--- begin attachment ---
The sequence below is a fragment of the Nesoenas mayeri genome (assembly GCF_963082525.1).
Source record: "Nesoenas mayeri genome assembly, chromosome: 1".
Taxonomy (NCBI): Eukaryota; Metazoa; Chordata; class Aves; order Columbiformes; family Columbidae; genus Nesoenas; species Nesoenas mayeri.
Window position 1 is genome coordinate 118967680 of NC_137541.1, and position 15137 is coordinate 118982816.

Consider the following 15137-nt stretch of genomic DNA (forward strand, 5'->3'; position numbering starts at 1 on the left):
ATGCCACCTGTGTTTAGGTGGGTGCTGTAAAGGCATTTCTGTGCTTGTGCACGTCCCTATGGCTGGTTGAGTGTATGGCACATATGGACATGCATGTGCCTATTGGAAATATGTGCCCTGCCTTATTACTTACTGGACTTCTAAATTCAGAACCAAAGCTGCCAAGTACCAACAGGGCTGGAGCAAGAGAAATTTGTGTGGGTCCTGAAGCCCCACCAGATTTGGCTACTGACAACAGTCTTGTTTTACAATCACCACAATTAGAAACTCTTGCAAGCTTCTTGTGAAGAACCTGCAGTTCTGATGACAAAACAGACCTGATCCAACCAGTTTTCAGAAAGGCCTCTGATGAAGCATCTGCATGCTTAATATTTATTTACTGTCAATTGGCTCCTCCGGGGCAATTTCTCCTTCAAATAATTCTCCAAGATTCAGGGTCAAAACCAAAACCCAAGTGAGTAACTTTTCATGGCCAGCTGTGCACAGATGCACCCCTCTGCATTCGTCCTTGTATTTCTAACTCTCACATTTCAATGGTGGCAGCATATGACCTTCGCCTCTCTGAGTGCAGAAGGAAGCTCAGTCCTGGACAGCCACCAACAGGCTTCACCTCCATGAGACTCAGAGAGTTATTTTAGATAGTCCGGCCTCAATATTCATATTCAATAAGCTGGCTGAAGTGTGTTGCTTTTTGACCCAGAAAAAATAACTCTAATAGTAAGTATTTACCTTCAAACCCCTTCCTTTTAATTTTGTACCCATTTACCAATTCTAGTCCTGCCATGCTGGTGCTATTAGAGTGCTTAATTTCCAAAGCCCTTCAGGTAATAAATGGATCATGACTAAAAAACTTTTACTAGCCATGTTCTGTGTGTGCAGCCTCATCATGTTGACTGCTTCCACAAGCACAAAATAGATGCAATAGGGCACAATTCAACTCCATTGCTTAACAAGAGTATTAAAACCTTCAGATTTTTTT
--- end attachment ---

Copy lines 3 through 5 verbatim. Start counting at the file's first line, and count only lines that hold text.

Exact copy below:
Taxonomy (NCBI): Eukaryota; Metazoa; Chordata; class Aves; order Columbiformes; family Columbidae; genus Nesoenas; species Nesoenas mayeri.
Window position 1 is genome coordinate 118967680 of NC_137541.1, and position 15137 is coordinate 118982816.

Consider the following 15137-nt stretch of genomic DNA (forward strand, 5'->3'; position numbering starts at 1 on the left):